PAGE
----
This Congress, we have introduced bipartisan legislation, the Cameras in the Courtroom Act of 2011. This bill would permit television coverage of all open sessions of the U.S. Supreme Court unless a majority of justices decide that allowing coverage of a particular case would violate the due process rights of a party appearing before the Court. A simple, non-intrusive C-SPAN-type camera would bring a higher degree of transparency and accountability to the High Court. This is not a Democratic or Republican bill. It is a bill that seeks to shed light into the High Court’s deliberations and to give the public direct access to the arguments that come before the Supreme Court on this and other constitutional issues that impact everyone. It would provide Americans with a clear view of the Court’s proceedings, unfettered by the filter of the media and other observers.
We know cameras can be placed in a courtroom without disruption because we are already doing it in other courts. Congressman Poe was one of the first judges in Texas to allow cameras in a courtroom to film criminal trials, including a capital murder case. The theory behind public court proceedings is that the more public and open, the more likely they are to be fair. He found that this enhanced the concept of a fair public trial. Those who have never been a trial lawyer or a trial judge say that lawyers play to the cameras; however, despite the argument made by Charles Lane in this space on Monday, lawyers don’t play to the cameras for an audience at home, they play to the jury or to the judge. In the case of the Supreme Court, such actions would be demeaning to the history and institution of the Court itself.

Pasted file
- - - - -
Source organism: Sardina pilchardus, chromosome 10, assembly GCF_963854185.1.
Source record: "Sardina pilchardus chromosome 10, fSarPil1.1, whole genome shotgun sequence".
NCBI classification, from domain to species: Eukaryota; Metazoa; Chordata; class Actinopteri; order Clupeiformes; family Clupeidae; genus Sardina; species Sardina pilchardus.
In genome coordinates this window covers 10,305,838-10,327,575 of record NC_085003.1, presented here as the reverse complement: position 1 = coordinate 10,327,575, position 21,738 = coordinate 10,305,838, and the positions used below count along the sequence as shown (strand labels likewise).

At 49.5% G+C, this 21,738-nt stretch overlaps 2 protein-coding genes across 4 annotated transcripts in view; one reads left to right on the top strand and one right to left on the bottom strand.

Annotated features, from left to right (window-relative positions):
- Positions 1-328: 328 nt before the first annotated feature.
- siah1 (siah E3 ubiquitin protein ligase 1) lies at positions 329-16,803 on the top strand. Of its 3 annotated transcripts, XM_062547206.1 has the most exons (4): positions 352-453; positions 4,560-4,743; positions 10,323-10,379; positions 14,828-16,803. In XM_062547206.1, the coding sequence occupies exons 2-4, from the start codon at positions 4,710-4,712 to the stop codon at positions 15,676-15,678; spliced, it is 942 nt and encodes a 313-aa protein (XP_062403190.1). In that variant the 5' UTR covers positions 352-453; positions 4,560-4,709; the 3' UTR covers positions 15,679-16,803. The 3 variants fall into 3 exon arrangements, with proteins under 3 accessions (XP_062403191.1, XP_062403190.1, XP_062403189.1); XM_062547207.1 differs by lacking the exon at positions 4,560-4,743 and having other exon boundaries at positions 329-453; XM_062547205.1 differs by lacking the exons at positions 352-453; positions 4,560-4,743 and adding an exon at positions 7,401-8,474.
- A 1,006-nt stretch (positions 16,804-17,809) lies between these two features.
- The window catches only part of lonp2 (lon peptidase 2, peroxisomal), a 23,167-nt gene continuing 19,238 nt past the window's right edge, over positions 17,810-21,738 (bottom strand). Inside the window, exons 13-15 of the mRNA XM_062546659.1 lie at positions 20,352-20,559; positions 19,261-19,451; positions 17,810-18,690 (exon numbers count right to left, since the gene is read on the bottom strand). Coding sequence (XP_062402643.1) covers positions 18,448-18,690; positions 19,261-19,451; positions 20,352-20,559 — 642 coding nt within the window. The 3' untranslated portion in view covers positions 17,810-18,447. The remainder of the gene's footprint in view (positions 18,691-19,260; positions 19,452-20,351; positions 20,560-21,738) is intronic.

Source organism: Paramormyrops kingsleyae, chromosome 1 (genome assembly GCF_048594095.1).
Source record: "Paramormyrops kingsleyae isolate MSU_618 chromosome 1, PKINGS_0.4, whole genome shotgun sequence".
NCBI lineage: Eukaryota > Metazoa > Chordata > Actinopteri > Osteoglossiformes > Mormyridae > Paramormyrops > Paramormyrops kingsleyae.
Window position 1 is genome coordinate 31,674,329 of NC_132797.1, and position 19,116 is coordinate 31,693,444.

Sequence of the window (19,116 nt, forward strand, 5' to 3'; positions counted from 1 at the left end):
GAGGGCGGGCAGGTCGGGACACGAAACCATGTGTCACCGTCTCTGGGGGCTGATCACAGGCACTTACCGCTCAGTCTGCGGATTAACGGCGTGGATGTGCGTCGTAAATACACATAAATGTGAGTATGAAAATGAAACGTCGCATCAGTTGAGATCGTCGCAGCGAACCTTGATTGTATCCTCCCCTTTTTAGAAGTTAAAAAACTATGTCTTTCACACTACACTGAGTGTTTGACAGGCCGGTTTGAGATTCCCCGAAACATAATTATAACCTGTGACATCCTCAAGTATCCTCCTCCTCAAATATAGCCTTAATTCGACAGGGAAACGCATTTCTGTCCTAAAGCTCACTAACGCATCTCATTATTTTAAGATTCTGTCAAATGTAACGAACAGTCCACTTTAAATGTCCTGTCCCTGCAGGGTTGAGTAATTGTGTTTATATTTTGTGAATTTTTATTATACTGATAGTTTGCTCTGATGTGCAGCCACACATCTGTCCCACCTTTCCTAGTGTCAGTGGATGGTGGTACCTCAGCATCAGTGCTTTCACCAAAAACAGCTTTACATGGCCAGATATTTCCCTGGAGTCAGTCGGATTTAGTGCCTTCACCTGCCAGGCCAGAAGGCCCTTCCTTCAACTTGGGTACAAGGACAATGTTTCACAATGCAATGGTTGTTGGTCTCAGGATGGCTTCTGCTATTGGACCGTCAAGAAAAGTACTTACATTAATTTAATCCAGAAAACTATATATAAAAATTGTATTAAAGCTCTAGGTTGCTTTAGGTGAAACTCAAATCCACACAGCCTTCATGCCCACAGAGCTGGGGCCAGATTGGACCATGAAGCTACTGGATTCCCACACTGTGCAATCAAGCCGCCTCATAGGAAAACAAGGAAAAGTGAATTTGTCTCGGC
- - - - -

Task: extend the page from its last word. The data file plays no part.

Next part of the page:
It’s time to give the American public the opportunity to see the most important court in the world in action. The American people should have the chance to see how the consequential decisions made by the High Court are made. A government of the people, by the people and for the people cannot be for just those select few who can come to Washington and are able to see the Supreme Court in-person. This is truly the people’s court and, as such, it should be accessible to all.
Rep. Connolly (D-Va) is a member of the House Oversight and Government Reform Committee. Before coming to Congress, he served for 14 years on the Fairfax County Board of Supervisors where every single Board meeting was televised and broadcast live for his constituents.
Rep. Poe (R-Texas) is a member of the House Judiciary Committee. Before coming to Congress, he served as a Judge in Harris County for over twenty years and was one of the first judges in Texas to allow cameras in the courtroom.